Astronomers have detected an atmosphere around the super-Earth GJ 1132b. This marks the first detection of an atmosphere around a low-mass super-Earth, in terms of radius and mass the most Earth-like planet around which an atmosphere has yet been detected. Thus, this is a significant step on the path towards the detection of life on an exoplanet. The team, which includes researchers from the Max Planck Institute for Astronomy, used the 2.2-m ESO/MPG telescope in Chile to take images of the planet’s host star, GJ 1132, and measured the slight decrease in brightness as the planet and its atmosphere absorbed some of the starlight while passing directly in front of their host star.
While it’s not the detection of life on another planet, it’s an important step in the right direction: the detection of an atmosphere around the super-Earth GJ 1132b marks the first time an atmosphere has been detected around a planet with a mass and radius close to Earth’s mass and radius (1.6 Earth masses, 1.4 Earth radii).
Astronomers’ current strategy for finding life on another planet is to detect the chemical composition of that planet’s atmosphere, on the lookout for certain chemical imbalances that require the presence of living organisms as an explanation. In the case of our own Earth, the presence of large amounts of oxygen is such a trace.
We’re still a long way from that detection though. Until the work described in this article, the observations of light from exoplanet atmospheres all involved planets much more massive than Earth: gas giants – relatives of our own Solar System’s Jupiter – and a large super-Earth with more than eight times the Earth’s mass. With the present observation, we’ve taken the first tentative steps into analysing the atmosphere of smaller, lower-mass planets that are much more Earth-like in size and mass.
The planet in question, GJ 1132b, orbits the red dwarf star GJ 1132 in the southern constellation Vela, at a distance of 39 light years from us. Recently, the system has come under scrutiny by a team led by John Southworth at Keele University, UK. The project was conceived, and the observations coordinated, by Luigi Mancini, formerly of the Max Planck Institute for Astronomy (MPIA) and now working at the University of Rome Tor Vergata. Additional MPIA team members were Paul Mollière and Thomas Henning.
The team used the GROND imager at the 2.2-m ESO/MPG telescope of the European Southern Observatory in Chile to observe the planet simultaneously in seven different wavelength bands. GJ 1132b is a transiting planet: From the perspective of an observer on Earth, it passes directly in front of its star every 1.6 days, blocking some of the star’s light.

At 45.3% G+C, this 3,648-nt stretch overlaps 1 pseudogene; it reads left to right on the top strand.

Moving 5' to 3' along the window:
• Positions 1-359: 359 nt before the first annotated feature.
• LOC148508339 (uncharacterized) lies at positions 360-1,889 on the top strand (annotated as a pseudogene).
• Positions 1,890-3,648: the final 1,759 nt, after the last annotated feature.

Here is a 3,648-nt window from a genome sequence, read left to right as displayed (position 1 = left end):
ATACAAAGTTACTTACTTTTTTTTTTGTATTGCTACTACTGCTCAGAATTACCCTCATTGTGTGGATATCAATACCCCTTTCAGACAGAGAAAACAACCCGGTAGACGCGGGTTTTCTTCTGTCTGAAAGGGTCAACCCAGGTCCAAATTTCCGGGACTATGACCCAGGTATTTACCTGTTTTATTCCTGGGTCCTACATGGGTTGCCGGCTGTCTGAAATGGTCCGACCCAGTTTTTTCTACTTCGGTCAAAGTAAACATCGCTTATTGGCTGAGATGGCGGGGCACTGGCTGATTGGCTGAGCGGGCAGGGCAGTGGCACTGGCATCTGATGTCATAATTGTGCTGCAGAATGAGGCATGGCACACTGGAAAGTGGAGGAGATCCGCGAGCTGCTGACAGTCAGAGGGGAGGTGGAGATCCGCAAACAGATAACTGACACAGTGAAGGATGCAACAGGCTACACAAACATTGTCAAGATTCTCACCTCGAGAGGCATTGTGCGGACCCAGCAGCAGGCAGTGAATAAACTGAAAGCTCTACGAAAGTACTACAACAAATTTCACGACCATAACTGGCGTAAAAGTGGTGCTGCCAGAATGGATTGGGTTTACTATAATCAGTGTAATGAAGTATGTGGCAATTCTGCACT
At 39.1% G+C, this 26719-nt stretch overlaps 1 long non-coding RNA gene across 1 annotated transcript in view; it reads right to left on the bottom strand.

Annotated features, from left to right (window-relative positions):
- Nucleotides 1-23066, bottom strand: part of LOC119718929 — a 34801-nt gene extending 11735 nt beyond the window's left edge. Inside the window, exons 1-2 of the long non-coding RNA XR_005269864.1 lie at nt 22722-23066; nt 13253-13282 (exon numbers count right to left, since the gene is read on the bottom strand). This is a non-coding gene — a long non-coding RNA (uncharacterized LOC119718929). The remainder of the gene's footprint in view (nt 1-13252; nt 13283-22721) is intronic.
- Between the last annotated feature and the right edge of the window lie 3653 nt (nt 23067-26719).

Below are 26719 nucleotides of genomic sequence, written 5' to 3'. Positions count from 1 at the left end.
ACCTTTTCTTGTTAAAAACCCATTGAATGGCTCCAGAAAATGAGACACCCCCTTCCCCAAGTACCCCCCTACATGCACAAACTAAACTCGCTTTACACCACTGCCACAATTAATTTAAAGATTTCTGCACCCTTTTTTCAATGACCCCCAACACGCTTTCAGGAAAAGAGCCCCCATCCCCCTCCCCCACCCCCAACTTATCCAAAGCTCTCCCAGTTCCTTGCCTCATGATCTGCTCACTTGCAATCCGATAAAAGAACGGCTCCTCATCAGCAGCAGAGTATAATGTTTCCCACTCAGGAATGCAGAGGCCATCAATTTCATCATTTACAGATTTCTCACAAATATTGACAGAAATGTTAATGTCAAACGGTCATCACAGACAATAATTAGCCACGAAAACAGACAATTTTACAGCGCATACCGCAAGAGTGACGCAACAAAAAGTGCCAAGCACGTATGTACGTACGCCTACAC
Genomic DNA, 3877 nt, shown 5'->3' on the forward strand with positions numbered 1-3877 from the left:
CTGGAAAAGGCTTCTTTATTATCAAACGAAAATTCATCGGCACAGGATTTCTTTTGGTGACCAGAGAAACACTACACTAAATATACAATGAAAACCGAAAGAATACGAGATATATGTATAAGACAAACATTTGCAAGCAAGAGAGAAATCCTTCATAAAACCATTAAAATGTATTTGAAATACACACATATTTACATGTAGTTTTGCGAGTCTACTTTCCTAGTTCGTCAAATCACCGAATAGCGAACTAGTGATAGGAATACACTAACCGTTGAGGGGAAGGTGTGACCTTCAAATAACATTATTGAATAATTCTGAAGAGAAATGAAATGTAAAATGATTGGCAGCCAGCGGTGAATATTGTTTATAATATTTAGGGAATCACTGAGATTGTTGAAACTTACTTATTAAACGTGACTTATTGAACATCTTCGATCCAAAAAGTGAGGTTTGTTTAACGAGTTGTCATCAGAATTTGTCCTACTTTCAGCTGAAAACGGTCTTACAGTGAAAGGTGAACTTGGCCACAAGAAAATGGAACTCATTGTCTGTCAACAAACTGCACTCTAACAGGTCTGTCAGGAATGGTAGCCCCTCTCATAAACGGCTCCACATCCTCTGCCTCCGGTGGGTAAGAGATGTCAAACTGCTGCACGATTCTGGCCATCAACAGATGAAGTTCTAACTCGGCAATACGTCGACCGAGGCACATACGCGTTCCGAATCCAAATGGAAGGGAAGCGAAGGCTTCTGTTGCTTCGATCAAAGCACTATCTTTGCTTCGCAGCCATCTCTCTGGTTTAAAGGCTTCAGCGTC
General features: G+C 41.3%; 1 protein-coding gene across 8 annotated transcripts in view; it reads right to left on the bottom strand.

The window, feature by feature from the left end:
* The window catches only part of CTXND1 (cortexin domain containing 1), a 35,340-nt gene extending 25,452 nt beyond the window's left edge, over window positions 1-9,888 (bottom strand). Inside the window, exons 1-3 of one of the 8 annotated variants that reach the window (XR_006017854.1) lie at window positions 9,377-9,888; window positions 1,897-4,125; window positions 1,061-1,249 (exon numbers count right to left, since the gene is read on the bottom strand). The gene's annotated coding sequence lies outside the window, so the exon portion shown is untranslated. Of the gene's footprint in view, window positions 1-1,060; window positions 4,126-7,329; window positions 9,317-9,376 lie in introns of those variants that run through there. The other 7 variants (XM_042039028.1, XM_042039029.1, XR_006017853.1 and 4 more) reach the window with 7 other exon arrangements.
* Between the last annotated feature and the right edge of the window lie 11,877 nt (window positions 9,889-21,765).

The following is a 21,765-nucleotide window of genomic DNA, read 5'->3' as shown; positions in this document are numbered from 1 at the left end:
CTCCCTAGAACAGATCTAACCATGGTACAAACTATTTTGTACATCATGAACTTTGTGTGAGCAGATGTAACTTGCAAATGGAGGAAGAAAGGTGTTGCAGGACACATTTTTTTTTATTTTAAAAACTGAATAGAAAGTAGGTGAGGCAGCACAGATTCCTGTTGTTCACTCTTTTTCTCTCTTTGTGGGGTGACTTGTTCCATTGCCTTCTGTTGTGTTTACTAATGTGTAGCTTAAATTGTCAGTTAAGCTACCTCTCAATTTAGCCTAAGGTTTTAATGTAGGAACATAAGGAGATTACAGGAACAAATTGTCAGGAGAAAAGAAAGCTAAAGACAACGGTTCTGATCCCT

The size of stars like GJ 1132 is well-known from stellar models. From the fraction of starlight blocked by the planet, astronomers can deduce the planet’s size – in this case around 1.4 times the size of the Earth. Crucially, the new observations showed the planet to be larger at one of the infrared wavelengths than at the others. This suggests the presence of an atmosphere that is opaque to this specific infrared light (making the planet appear larger) but transparent at all the others. Different possible versions of the atmosphere were then simulated by team members at the University of Cambridge and the Max Planck Institute for Astronomy. According to those models, an atmosphere rich in water and methane would explain the observations very well.
The discovery comes with the usual exoplanet caveats: while somewhat larger than Earth, and with 1.6 times Earth’s mass (as determined by earlier measurements), observations to date do not provide sufficient data to decide how similar or dissimilar GJ 1132b is to Earth. Possibilities include a ‘water world’ with an atmosphere of hot steam.
The presence of the atmosphere is a reason for cautious optimism. M dwarfs are the most common types of star, and show high levels of activity; for some set-ups, this activity (in the shape of flares and particle streams) can be expected to blow away nearby planets’ atmospheres. GJ 1132b provides a hopeful counterexample of an atmosphere that has endured for billion of years (that is, long enough for us to detect it). Given the great number of M dwarf stars, such atmospheres could mean that the preconditions for life are quite common in the universe.
In any case, the new observations make GJ 1132b a high-priority target for further study by instruments such as the Hubble Space Telescope, ESO’s Very Large Telescope, and the James Webb Space Telescope slated for launch in 2018.